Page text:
Why does Rolling Stone hate Led Zeppelin?
SCOTT M writes
Rolling Stone always felt that they were the authority on music. This is not uncommon, as the British music magazines were doing the same for years.
Rolling Stone had the power to make any mediocre band into superstars, and then they had the power to destroy those superstars by printing articles that might not be flattering to them. Usually the band in question could get out of this bad press by agreeing to some sort of media event that would make the magazine seem more important and gain more readers.
Led Zeppelin didn’t go through this cycle. Rolling Stone, Melody Maker, and New Music Express had nothing to do with their rise to fame. Consequently, these magazines did not have the power to take them back down again. It helped that the band was not particularly public in their activities, so there was little for a magazines to write about other than their music.
It got to the point where the press would write articles describing the band’s awful behavior on the road. Led Zeppelin were not angels, and they did their fair share of destruction, yet on most nights after a show the band would retire to their dressing rooms with a book and a cup of tea. These are guys who, if they did go out, they went to a gay bar so that they could relax without the fans and groupies harassing them. The papers, however, made it sound like the bad behavior was every night.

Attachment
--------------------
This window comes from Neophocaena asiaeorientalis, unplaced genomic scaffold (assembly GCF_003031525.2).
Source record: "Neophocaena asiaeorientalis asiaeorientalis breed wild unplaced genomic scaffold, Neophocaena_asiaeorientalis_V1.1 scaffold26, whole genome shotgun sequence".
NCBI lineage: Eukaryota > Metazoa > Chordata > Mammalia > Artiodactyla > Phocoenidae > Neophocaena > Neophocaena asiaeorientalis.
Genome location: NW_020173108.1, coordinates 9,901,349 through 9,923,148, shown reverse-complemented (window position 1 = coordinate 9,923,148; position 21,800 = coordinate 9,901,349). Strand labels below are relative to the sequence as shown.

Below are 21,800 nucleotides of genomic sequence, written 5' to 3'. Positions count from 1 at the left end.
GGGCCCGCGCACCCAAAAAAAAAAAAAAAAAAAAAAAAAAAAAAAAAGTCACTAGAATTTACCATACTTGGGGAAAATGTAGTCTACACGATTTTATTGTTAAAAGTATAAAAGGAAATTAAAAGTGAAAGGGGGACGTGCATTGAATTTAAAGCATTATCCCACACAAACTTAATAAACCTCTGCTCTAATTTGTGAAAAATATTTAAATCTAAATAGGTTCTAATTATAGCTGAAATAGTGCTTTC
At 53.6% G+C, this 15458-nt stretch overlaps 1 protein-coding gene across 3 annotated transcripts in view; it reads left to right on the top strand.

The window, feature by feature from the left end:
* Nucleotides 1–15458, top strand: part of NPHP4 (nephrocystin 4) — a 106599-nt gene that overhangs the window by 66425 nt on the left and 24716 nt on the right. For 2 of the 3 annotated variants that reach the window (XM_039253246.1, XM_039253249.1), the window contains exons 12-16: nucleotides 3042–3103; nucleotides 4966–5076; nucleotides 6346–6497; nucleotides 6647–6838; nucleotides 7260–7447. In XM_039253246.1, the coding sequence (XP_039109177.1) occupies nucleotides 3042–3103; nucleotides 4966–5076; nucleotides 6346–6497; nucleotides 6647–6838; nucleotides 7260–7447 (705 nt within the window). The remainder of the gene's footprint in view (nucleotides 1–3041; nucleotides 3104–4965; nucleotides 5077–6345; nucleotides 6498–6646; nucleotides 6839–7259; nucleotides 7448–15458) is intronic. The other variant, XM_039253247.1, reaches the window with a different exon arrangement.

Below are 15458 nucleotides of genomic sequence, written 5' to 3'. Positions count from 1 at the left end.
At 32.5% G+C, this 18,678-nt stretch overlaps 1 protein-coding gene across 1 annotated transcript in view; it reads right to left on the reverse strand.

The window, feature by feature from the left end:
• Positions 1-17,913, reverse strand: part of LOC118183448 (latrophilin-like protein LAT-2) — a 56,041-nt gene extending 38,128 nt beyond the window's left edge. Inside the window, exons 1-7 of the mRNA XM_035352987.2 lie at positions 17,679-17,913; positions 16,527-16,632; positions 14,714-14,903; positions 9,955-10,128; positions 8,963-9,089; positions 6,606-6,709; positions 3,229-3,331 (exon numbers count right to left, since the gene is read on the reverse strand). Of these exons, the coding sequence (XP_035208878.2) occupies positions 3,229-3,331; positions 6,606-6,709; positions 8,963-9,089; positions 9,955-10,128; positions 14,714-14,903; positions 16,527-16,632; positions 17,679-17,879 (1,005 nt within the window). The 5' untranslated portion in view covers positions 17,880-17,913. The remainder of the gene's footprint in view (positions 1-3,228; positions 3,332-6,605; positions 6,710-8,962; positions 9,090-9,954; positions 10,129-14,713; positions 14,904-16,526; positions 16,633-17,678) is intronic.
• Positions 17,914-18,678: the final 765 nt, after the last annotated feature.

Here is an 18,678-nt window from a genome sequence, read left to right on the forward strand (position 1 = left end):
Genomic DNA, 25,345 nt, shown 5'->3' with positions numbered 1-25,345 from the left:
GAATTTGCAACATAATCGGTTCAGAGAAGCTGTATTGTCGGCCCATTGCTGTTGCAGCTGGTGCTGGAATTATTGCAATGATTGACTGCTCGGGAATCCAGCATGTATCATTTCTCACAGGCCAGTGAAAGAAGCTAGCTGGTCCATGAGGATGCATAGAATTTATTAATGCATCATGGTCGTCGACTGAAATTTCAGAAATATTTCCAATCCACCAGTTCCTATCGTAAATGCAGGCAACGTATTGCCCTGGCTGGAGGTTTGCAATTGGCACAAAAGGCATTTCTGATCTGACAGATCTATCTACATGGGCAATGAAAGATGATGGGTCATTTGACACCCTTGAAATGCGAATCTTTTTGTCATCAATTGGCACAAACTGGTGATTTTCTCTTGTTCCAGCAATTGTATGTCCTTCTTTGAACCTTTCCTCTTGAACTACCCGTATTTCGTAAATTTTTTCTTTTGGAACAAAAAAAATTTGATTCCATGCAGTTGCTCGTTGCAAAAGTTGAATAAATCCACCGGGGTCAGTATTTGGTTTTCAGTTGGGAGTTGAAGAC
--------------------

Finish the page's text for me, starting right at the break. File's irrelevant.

Manager Peter Grant with Led Zeppelin
The papers would threaten to print scathing articles about the band, and Peter Grant dared them to do so. When the news of Led Zeppelin’s behavior came out, instead of destroying the band it added to their mystique, making them even more popular. What angered the magazines even more was that Grant would never deny these stories. He gave a wry smile and provided a simple “no comment.”
In effect, Rolling Stone and Melody Maker were providing Led Zeppelin with free publicity and they hated the band and Peter Grant for it.
What they also feared was that there were unsubstantiated rumors that Peter Grant had mob connections. He had reportedly been a “heavy” with East End gangsters. Grant may have carried a gun. He was a man not to be trifled with, and later in his life claimed to have used that reputation to his and the band’s advantage.
Once a promoter was trying to withhold $1000 from the band. Grant went to collect the money and the promoter pulled a gun on him. Grant said, “I very much doubt you’re going to shoot me over a thousand dollars. Don’t be so f#$@ing cheap.” Any other manager would have run away as fast as he could.
There was one concert where the local police were planning to raid Zeppelin and their entourage simply because they had long hair. One of the roadies got wind of this and informed Grant. In a scene right out of The Godfather, dozens of Pinkerton detectives showed up in order to protect the band from any sort of interference from the local police.
Grant took very good care of Led Zeppelin.